Joe Hung in the China Post has a long opinion piece on the crowded newspaper situation in Taiwan and the upcoming bloodletting…

One thing must be clearly understood. Media are subject to the Darwinian law of survival for the fittest, call it the law of the jungle, if you will. Only the fittest of newspapers can survive. Those that lose in the struggle for existence have to be washed out. No government help can save them.

The GIO must have known one biggest trouble afflicting the media in Taiwan is that there are too many of them. Take the Greater Washington area as an example. There is in effect only one newspaper, The Washington Post, in an area with a population on a par with the Greater Taipei area. The per capita income of the former is twice that of the latter, where there are four major newspapers — The United Daily News, The Liberty Times, The Apple Daily and The China Times which will soon drop out. Simple mathematics dictates the number of papers in Taipei to decrease to two, at most.

Albert Yu, publisher of The China Times, told me 17 years ago the combined circulation of his group was one million copies and he had 6,000 employees on the payroll. He said the group had NT$10 billion in sales. At that time, The Sankei Shimbun in Tokyo, which also operates the Fuji TV network, had a daily circulation of 2.5 million and a 2,500-strong staff. I didn’t dare to tell him The China Times was grossly overstaffed and he would be in trouble when Taiwan was in an economic downturn. The United Daily News, I am certain, couldn’t fare any better. The Liberty Times was in the red, but its owner Lin Rong-san was more than rich to mind the loss.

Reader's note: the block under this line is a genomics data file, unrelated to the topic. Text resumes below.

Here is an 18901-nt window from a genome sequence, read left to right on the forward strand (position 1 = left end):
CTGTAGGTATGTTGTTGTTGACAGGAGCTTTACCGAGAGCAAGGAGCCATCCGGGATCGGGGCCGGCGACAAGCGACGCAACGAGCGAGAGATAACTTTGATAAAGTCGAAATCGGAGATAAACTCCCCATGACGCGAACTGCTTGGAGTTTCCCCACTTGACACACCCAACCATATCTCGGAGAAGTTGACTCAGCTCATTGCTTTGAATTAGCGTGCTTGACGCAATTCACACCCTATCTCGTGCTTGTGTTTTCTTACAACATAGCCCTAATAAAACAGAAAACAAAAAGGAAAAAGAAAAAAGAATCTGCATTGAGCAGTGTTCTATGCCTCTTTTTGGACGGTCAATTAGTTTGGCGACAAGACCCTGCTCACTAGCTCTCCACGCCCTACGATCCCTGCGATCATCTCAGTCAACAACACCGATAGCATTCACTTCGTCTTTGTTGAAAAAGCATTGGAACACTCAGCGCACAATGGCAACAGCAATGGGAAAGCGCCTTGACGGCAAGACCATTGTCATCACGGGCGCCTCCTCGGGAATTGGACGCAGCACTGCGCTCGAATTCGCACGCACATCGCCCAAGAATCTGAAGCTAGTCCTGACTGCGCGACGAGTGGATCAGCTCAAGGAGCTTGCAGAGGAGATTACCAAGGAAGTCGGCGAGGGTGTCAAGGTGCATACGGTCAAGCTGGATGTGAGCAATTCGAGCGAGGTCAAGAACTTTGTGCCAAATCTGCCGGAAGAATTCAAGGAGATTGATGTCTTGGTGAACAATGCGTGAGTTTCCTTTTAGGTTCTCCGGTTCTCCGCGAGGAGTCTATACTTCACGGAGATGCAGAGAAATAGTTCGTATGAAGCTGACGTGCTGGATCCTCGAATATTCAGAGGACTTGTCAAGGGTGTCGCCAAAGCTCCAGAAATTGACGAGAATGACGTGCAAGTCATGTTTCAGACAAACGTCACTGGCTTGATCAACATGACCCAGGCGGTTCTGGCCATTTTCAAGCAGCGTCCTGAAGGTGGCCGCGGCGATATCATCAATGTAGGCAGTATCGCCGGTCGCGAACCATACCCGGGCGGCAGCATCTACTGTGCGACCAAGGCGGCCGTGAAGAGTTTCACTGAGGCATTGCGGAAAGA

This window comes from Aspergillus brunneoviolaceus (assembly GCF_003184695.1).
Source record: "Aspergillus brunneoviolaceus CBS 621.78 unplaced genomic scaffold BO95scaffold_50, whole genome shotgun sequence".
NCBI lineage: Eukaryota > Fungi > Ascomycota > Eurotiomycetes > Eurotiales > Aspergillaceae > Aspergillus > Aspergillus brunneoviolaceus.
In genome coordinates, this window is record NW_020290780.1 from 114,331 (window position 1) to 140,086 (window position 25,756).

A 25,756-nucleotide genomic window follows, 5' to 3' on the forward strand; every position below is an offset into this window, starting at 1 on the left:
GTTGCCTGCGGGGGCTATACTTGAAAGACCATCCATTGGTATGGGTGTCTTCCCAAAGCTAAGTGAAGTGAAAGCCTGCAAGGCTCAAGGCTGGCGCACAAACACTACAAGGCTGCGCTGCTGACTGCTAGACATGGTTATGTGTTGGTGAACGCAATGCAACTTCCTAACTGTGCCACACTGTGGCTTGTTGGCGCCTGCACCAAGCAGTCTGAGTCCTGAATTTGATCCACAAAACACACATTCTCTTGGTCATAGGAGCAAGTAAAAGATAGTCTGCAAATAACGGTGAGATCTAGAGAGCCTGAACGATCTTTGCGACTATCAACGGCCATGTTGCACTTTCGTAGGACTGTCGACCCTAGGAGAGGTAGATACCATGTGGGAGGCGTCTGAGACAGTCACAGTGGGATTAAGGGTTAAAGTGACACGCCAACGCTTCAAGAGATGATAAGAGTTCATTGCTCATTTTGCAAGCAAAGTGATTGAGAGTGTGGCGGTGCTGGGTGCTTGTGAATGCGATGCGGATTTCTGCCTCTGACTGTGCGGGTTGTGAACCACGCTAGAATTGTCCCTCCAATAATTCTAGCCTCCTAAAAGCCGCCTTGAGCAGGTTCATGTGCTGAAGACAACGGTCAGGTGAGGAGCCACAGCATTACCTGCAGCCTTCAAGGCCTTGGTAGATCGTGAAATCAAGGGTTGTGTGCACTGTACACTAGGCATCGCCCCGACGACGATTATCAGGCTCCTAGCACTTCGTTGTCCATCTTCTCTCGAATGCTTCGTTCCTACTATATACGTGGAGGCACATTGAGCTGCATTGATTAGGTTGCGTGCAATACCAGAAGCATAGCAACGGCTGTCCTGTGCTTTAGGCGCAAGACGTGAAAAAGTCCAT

Hung’s piece has a thumbnail review of Taiwan media history that is quite interesting. Also in the media news, Reuters reports that Hong Kong’s Phoenix TV is applying for a license to broadcast in Taiwan.

Phoenix Satellite, a China-focused broadcaster run by a former Chinese military official, has reapplied to broadcast in Taiwan, seven years after being rejected, a government source said on Tuesday.

Hong Kong-listed Phoenix, one of the few non-government owned media companies with limited broadcast rights in China, submitted its application last month, said the government source, speaking on condition of anonymity because of the sensitive situation.

It seems pretty easy to see which side of things Phoenix TV will be on. Indeed, a couple of years ago the redoubtable Scott Sommers and I ran into a Phoenix TV reporter at the TVBS demonstration, and she regurgitated a bunch of pro-KMT propaganda. Scott read her the riot act in a breathtaking display of eloquence. But if the media are headed for a round of bloodletting in which only the well-financed survive, surely our local media will be competing at a disadvantage against well-funded foreign firms with larger economic bases….hopefully the government will think twice.